Now let’s look at how Ghosn applied the 8 step process for initiating change. Reveal each step and open discussion on what he did:- Sense of urgency – message to the Board, press attended AGM told bad news, tolld employees bad news Guiding coalition – brought in hand picked managers, Japanese board members, CFT’s Vision & strategy – restructuring plan Communicate – everywhere Broad based action – toured employees, CFT’s Generate short term wins – new product lineup very soon Consolidate gains – focus on full execution of Revival Plan Anchor new approaches in culture – incentive system
Let’s keep working on your organisation. In handouts, questionnaire on the first 4 phases of change management process “The Start” Try to generate some ideas for your organisation – How would you create a sense of urgency Who would you put together in a guiding coalition How (process) would you develop your vision and strategy How many ways can you communicate vision – vehicles and opportunities Have a go at generating some ideas. On completion invite audience to share or ask clarifying questions
Here’s another questionnaire on the next set of 4 steps “Change Ideas” Ideas to empower broad-based action Ideas of easy wins to aim for first Ideas for the second set of wins later down the line How to anchor changes in culture Generate some ideas for yourself On completion invite audience to share or ask questions.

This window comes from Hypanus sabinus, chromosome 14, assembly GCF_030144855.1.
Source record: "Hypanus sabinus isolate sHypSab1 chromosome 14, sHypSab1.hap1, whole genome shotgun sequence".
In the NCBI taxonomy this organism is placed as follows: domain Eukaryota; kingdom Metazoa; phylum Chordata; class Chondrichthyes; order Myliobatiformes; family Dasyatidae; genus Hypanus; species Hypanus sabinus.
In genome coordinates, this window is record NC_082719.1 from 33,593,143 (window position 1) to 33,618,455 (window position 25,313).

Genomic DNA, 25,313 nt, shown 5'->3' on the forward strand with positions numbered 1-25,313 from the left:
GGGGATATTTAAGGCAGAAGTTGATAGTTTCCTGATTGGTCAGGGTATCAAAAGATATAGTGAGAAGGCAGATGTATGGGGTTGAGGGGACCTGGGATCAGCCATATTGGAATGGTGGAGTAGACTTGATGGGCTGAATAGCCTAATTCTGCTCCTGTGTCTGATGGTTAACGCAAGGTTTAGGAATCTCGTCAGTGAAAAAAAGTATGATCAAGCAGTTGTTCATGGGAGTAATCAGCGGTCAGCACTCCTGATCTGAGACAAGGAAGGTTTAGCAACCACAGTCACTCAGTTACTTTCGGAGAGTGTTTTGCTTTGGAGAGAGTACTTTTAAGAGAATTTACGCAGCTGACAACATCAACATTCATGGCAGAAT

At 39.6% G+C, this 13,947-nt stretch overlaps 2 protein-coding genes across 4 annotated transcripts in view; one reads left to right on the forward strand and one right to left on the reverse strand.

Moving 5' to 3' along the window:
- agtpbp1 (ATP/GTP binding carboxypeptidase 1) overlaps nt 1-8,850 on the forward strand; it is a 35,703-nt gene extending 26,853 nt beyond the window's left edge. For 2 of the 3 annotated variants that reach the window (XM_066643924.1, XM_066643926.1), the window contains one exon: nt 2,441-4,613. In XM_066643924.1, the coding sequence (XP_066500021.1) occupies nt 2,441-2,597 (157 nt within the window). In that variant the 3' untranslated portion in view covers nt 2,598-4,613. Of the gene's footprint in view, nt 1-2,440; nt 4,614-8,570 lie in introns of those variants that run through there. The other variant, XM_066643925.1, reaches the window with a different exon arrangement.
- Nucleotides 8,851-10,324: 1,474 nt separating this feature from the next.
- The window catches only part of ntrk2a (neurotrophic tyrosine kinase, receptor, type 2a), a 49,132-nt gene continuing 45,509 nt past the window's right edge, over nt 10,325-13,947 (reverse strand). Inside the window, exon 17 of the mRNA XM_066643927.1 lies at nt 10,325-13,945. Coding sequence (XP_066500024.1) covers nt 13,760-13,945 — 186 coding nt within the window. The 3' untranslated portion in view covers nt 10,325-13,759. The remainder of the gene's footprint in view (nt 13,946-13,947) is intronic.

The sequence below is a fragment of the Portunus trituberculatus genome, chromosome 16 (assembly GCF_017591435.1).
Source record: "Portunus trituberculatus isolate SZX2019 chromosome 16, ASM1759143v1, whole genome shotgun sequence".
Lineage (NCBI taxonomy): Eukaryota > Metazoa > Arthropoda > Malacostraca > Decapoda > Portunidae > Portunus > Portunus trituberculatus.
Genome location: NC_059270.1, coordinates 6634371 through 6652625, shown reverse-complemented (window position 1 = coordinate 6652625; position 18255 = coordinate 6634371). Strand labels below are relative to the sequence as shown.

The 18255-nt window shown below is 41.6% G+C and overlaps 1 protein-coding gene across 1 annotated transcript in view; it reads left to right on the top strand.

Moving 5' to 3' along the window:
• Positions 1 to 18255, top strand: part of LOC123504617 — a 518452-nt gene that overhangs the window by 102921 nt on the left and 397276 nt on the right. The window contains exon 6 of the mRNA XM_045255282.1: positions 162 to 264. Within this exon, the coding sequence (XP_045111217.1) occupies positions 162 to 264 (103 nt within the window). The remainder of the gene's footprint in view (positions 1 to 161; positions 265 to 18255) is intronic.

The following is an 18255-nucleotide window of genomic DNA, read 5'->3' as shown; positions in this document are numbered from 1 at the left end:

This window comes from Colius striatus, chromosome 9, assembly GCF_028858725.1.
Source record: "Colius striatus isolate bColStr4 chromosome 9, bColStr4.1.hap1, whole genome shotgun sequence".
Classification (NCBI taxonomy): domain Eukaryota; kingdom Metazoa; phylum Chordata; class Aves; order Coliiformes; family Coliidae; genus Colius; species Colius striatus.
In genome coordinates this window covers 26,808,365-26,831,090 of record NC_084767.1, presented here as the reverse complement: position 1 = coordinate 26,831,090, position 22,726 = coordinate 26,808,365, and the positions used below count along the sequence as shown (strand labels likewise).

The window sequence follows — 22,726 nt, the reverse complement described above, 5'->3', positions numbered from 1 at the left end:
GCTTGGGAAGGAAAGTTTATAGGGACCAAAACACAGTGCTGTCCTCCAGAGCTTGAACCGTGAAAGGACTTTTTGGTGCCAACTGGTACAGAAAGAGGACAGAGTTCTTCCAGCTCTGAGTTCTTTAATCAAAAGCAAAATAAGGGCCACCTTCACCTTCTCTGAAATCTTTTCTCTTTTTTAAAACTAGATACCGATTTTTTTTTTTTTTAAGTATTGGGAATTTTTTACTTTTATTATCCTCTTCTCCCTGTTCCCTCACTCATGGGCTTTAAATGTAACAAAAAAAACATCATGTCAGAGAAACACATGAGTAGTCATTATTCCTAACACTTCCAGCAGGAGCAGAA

We use a graphic to collate ideas generated during the process. While doing SWOT and the change management planning process – probably had lost of other ideas as well – don’t lose them. Scribble all ideas down in the category of the 5 characteristics – all should have at least one idea to explore at work.
Had a look at the characteristics of a resilient organisation and how to apply change management processes to create a resilient culture, what are the implications for Leaders? Ask audience to shout out and whiteboard
Great discussion – now let’s look at a summary of what Leaders need to look at when attempting to lead the change to a resilient organisation Communication – big. Must have skills – at all levels of leadership. What vehicles are there? What work? Set aside TIME Understanding true value of leadership vs management (vision and direction vs following sets of guidelines. Both necessary – what is the balance? Where does the Level 5 Leader stand? Focus – are you always referring to vision and strategy? All roads must emanate from that source. Are you hedgehog or fox? Many skills or concentration? Core Values – are yours strong and aligned to the organisation. Role modelling, walk the talk, explain and communicate. People – how are they used? Engaged or in/outers? Viewed as assets, skill-bases or costs?
We’re at the end now. We’ve looked at -characteristics Creating resilience Implications for leaders
Where to with this information? Keep up the momentum Review the models and exercises Work on organisation Vision and Core values Work on the change management plan
Leading the resilient organisation Achieving results whatever the conditions